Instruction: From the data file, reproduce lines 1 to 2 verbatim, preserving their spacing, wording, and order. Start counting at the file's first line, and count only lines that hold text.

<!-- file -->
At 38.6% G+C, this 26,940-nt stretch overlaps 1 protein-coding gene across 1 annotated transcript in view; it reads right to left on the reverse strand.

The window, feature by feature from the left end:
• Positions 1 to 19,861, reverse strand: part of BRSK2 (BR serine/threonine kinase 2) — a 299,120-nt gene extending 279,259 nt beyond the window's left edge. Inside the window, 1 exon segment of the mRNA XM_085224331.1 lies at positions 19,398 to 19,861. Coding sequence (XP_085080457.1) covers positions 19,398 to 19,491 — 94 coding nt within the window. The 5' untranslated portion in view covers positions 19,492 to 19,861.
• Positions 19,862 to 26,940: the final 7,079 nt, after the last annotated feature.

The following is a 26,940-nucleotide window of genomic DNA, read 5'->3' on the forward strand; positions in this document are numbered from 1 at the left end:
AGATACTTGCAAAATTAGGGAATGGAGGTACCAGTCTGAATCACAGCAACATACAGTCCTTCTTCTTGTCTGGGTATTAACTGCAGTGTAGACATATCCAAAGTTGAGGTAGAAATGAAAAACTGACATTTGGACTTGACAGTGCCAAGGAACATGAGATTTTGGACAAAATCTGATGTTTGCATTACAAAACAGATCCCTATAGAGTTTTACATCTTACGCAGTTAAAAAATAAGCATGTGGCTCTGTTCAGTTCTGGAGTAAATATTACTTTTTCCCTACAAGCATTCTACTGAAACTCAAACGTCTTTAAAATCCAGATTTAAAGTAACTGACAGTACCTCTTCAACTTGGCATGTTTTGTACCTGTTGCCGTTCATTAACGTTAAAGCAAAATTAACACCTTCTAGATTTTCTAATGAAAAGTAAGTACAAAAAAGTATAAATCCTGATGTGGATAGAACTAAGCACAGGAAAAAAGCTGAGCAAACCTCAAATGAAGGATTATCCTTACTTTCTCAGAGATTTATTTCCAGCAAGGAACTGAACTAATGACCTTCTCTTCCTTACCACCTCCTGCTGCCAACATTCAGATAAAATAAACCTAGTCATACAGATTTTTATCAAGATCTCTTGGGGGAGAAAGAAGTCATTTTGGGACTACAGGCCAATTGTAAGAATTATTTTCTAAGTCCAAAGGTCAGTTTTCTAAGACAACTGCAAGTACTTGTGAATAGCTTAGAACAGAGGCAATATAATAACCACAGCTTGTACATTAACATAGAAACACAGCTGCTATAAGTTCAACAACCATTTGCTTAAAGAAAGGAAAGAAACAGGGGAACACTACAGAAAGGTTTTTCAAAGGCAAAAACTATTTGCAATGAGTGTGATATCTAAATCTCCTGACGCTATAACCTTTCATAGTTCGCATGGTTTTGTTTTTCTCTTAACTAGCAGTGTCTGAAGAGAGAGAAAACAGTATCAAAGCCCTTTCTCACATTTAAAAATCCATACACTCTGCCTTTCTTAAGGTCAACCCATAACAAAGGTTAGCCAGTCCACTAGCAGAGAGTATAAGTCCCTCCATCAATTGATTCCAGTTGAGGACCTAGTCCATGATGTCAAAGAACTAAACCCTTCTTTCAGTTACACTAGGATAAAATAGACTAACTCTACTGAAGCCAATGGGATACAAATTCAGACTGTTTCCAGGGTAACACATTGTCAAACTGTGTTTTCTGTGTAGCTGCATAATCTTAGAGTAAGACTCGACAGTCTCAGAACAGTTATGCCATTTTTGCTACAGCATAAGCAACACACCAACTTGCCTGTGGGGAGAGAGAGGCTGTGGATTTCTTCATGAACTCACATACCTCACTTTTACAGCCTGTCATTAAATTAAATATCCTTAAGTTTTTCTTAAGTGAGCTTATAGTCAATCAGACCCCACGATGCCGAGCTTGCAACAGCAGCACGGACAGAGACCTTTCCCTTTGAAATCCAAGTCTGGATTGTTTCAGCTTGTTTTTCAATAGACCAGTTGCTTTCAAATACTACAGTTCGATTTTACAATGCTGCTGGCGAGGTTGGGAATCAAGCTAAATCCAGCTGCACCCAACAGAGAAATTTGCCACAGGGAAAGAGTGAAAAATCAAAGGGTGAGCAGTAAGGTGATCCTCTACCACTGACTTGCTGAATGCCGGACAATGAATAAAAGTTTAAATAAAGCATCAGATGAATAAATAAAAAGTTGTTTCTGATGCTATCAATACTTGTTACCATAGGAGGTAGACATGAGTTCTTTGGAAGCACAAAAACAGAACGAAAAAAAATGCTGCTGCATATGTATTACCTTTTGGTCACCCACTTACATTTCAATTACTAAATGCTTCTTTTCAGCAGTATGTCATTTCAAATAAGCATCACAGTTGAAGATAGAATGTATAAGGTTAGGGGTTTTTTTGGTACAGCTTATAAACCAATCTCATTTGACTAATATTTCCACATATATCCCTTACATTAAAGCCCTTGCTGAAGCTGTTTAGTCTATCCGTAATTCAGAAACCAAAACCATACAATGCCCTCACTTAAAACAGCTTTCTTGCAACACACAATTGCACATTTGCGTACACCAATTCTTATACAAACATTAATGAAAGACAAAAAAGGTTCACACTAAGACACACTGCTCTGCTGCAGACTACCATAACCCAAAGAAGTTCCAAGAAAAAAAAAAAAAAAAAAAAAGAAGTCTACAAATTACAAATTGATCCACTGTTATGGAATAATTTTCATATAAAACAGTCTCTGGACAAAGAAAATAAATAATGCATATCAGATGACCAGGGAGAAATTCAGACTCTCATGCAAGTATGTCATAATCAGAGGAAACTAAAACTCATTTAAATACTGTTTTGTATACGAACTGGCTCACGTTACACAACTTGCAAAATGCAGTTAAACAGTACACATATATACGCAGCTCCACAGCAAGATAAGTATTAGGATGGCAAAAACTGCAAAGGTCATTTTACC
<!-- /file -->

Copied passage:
At 38.6% G+C, this 26,940-nt stretch overlaps 1 protein-coding gene across 1 annotated transcript in view; it reads right to left on the reverse strand.

The window, feature by feature from the left end: